I’ll propose a toast to Milton Friedman on his hundredth birthday tonight shortly after 7pm at a Belfry Bar gathering of libertarians on 14th Street. But allow me to explain why, below.
•This blog’s “Month of Heroes” ends, perhaps fittingly, on what would have been libertarian economist Milton Friedman’s hundredth birthday – though of course I devoted much of the month to talking about heroes more along the lines of Spider-Man. If only the sapient tiger named Tawky Tawny were a Marvel character, perhaps he too could be explained as a product of biotech.
(NOTE: I have hereby fulfilled an earlier promise to blog about Tawky Tawny, which I misspelled last time – and you don’t want to know how long it took me to find an acceptable Tawky Tawny link for the paragraph above.)
•The villain Bane is a good deal darker than old Tawky Tawny, and though I didn’t like Dark Knight Rises, I actually sort of liked Bane, who was a bit like a cross between Lord Humongous and Patrick Stewart. And now we associate that film with such a dark event that at least Romney will likely be spared any more lame Bane/Bain jokes from the DNC.
•More disturbing than Romney’s lameness, by the way, is my realization that by libertarian standards, he may still be the best GOP presidential nominee since Ronald Reagan. Think about it: Bush twice, Dole, Bush II twice, McCain – that’s it. And suddenly, here we are, twenty-four years later, $16 trillion in debt, and with government even larger as a percentage of the economy. And the presumptive nominee denounced one of his primary challengers for wanting to get rid of Social Security and Medicare.
And still Romney gets likened to an anti-government “Ayn Rand” radical – with the bizarre side effect that Andrew Sullivan praises Obama as more “conservative” (h/t Gina Duclayan), as do some other “Obamacons,” surveyed by Michael Brendan Dougherty in the piece linked in Sullivan’s first sentence. They seem to be using an absurd (and dangerous and Orwellian) definition of “conservative” in which (for instance) defending existing government-run healthcare programs constitutes conservatism (how profoundly British to treat existing healthcare programs less than a century old as if they are ancient, inviolate traditions, even while they run down or go bankrupt!).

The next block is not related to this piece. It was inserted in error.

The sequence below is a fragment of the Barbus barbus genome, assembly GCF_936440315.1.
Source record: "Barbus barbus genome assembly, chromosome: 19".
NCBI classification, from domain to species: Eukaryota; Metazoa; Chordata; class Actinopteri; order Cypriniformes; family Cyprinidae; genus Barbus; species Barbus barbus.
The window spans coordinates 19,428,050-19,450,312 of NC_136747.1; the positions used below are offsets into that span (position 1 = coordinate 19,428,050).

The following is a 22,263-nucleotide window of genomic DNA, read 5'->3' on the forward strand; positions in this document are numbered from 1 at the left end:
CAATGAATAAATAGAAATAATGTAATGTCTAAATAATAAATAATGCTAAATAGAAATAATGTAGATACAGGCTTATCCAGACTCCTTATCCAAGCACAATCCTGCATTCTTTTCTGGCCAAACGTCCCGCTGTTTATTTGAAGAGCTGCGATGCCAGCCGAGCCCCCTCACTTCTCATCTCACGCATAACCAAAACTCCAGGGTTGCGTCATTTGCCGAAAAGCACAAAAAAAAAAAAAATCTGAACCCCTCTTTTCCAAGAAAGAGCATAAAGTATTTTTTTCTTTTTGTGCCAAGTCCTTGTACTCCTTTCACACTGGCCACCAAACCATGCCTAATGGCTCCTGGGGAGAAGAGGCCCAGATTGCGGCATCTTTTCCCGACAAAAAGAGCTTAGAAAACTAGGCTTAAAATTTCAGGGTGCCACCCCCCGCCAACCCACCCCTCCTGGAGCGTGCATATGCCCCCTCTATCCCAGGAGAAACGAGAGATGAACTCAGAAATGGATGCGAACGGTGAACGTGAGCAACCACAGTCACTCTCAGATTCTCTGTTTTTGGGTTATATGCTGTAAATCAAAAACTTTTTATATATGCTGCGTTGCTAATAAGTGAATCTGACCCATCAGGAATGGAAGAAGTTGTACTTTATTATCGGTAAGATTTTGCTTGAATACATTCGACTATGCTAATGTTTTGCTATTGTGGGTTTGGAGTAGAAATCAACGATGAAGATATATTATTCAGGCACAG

If Sullivan were merely indifferent between Obama and Romney, I might not be forced to declare him loony (I’m voting for Gary Johnson, after all, so I can understand being wary of Romney), but Sullivan’s praise of the “grace” and wisdom of Obama is painful, and is accompanied by the left-paranoiac assertion that milquetoast Romney will destroy entitlement programs. How can Sullivan, who (like me) favored Ron Paul mere months ago, suddenly imagine Romney to be so – well, so terrifyingly Paul-like?? Sullivan’s paradoxes aren’t worth working out.
•Economist Don Boudreaux laments that in the piece “How conservatives misread and misuse Milton Friedman” (Washington Post, July 28), Nicholas Wapshott leaps from the fact that Milton Friedman was no anarchist “to the conclusion that